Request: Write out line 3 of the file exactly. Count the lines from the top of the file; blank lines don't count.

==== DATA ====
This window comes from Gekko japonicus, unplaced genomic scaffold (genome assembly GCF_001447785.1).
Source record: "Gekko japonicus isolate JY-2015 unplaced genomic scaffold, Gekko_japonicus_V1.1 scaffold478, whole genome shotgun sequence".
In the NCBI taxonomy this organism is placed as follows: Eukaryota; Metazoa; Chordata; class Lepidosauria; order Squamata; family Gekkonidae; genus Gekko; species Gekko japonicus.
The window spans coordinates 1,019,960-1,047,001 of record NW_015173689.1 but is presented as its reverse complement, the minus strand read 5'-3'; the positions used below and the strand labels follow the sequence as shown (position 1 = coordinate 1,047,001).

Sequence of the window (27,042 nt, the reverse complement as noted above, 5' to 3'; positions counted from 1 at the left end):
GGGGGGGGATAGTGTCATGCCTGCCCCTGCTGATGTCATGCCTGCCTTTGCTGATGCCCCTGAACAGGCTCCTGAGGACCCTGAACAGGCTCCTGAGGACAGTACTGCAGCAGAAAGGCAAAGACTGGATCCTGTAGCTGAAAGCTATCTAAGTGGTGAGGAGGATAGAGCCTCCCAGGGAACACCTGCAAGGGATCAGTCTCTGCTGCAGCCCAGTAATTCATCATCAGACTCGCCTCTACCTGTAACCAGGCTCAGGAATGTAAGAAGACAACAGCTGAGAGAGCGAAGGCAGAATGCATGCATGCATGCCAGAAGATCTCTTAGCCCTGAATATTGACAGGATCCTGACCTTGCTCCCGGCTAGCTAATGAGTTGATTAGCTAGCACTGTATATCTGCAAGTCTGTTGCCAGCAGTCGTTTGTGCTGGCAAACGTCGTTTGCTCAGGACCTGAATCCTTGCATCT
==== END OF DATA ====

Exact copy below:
In the NCBI taxonomy this organism is placed as follows: Eukaryota; Metazoa; Chordata; class Lepidosauria; order Squamata; family Gekkonidae; genus Gekko; species Gekko japonicus.